About 40 families have been stranded on the streets of Cairo’s Imbaba district following the collapse of a building on Thursday, but refuse to move elsewhere. Several other buildings were evacuated as a result of the building’s collapse. No injuries were reported, but residents are currently living either in a big tent, or in the homes of neighbours.
Giza Governor Khaled El-Adly told state newspaper Al-Ahram that the government would transfer the families to other residential units in 6th of October City starting from Sunday. However, the majority of the impacted residents are refusing to take part in the initiative. Daily News Egypt spoke to a group of the stranded residents on Sunday.
“I am now three months pregnant and I have a young girl with special needs. We have been staying here for almost a week. It is hard to go anywhere to get medicine or anything for my children, as we are surrounded by the [damage caused by the] collapsed building,” said Salma Abdel Fattah, one of the residents living next to the collapsed building and who had to leave her apartment after the district authority’s decision to evacuate.
According to Abdel Fattah, moving out of Imbaba would be impossible, as she cannot afford to live far away with her children in schools located in the district. Many families also have life commitments in the same neighbourhood of Abu Raya.
A week ago, one of the residents who owns a second floor apartment announced that a building would be demolished. When questioned by other residents about the potential risks of such a move, she said she had official documents from the district authority that allows her to make the decision.
Residents claim the demolition process took place without an engineer, or any other official, visiting the field. They allege that the woman took the initiative by herself, and used a bulldozer to destroy the building. Five days later, a six-floor building collapsed, with several other surrounding buildings sustaining damage in the process. The residents do not know the woman’s whereabouts, as she fled the neighbourhood immediately.
Imbaba is one of many locations in Egypt which sees buildings suffering from imminent collapse due to poor maintenance and deteriorating conditions. During a cabinet meeting on Sunday, Minister of Urban Development Leila Iskandar announced that 356 slums areas in Egypt recently underwent monitoring and were classified as rundown areas. Those areas, she said, are experiencing problems relating to construction, have no drainage system, and have very high populations, which are all threats to its collapse.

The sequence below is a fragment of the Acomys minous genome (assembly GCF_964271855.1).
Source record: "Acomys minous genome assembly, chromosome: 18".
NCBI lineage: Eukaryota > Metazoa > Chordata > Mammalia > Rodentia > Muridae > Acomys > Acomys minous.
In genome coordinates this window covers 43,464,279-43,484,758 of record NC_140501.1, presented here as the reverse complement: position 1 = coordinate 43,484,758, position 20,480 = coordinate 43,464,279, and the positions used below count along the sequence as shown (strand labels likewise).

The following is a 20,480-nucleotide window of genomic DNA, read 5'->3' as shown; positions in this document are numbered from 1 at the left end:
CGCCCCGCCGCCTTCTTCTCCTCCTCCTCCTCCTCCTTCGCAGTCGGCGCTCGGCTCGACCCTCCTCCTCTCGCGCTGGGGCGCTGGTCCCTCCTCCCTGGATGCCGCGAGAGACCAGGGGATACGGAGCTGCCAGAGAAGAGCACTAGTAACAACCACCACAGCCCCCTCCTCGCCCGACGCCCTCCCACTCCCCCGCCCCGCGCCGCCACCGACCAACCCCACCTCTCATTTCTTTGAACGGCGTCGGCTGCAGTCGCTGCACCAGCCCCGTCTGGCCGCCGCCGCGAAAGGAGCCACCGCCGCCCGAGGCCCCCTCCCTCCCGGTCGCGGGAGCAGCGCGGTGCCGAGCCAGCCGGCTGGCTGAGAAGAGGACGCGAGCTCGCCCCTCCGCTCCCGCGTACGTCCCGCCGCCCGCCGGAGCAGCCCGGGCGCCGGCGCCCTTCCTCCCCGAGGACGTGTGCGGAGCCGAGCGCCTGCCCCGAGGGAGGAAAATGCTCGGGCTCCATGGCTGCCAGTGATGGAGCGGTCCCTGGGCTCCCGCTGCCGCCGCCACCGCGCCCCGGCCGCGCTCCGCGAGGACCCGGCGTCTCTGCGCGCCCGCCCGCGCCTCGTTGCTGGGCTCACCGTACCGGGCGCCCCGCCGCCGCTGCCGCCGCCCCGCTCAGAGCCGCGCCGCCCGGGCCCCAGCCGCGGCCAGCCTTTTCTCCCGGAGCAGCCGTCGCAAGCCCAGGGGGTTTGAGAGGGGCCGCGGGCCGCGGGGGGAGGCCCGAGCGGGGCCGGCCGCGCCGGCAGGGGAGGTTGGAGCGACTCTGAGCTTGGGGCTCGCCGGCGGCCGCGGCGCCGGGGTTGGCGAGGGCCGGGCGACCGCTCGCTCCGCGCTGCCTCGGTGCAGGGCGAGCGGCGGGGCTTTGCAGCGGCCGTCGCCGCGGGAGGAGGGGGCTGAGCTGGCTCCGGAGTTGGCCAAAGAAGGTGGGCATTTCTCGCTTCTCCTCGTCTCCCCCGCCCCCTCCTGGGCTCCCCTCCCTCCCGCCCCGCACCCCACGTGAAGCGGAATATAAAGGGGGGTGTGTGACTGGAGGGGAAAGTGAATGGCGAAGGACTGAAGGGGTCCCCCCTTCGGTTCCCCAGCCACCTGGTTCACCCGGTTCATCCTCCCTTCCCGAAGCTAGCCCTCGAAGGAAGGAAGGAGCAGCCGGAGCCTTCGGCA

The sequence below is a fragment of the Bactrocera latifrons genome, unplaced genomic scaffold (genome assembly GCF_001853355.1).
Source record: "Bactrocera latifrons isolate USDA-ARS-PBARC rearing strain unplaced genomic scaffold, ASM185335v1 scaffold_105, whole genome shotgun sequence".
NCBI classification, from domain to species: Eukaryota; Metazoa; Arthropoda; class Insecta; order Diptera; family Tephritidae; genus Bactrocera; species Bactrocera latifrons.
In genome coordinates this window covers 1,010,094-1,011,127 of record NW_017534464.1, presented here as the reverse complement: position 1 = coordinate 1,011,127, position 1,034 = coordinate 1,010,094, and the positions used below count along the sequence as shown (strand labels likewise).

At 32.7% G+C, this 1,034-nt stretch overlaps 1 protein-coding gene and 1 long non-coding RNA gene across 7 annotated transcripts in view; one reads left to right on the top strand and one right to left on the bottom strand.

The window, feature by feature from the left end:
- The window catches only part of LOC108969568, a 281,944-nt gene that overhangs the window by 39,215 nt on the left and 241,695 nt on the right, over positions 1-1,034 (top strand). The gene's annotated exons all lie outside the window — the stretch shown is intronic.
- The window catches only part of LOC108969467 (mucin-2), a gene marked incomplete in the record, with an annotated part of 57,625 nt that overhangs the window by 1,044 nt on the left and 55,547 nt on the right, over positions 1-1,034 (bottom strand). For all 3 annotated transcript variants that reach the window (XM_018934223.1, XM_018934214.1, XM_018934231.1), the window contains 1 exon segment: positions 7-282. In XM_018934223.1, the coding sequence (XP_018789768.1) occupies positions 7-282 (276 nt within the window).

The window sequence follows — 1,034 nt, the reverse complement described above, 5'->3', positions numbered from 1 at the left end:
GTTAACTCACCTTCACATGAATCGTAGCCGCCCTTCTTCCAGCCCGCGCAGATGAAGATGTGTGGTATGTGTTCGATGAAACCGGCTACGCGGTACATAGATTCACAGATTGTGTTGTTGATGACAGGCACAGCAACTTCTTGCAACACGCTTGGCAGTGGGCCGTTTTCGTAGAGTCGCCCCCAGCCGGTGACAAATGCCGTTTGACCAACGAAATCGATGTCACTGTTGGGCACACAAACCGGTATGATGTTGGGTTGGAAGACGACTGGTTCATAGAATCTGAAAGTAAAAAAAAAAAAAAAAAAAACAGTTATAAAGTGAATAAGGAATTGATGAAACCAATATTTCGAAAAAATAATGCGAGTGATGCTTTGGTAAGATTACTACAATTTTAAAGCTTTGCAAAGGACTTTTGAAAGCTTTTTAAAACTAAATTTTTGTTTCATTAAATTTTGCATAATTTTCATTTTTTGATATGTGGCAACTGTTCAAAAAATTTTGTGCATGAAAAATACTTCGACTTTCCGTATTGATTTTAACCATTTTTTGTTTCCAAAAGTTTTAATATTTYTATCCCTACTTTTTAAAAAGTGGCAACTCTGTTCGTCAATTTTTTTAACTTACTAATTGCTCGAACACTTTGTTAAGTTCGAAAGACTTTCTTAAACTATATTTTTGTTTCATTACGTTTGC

Salah, the owner of the collapsed building said: “We do not know what will happen next, even if we moved to the government apartments, it is just temporarily, a camouflage. Besides, we cannot afford living elsewhere.”
“We are not moving [anywhere] until they find us a concrete solution for this building, but if we agreed to move away they would think that our problem was solved and there is no need to come back to Imbaba,” he added.
The neighbourhood’s buildings are poorly constructed and have no solid concrete. Residents living in the neighbouring buildings to that which collapsed said they felt their houses shake whilst the building collapsed.
“We notified the district and they came immediately and ordered to evacuate the building and surrounding buildings. Fifteen minutes later exactly the building collapsed, just in time after everyone left in rush, thank God there were no injuries,” one of the residents said.
He added that when the equipment comes at night to remove the aftermath of the collapse, all the surrounding houses shake heavily.
“We wonder if the district authority approved the demolishing, how come they never sent someone to check the area first,” he said.
In the wake of the 25 January Revolution, the turbulent security situation allowed many land owners to build stealthily without permissions in slums and on agricultural lands, which violates the law. Alexandria is among the top cities with illegal buildings, which have reached 14,521 buildings without licences, according to official reports.
In a move to fight violations, the Ministry of Housing issued Ministerial Decree 67/2014 to amend the “executive regulations” of the Unified Construction Law. This covers land divisions that were cut down to two rules instead of three “in order to ease the process for land applicants”, the ministry said at the time.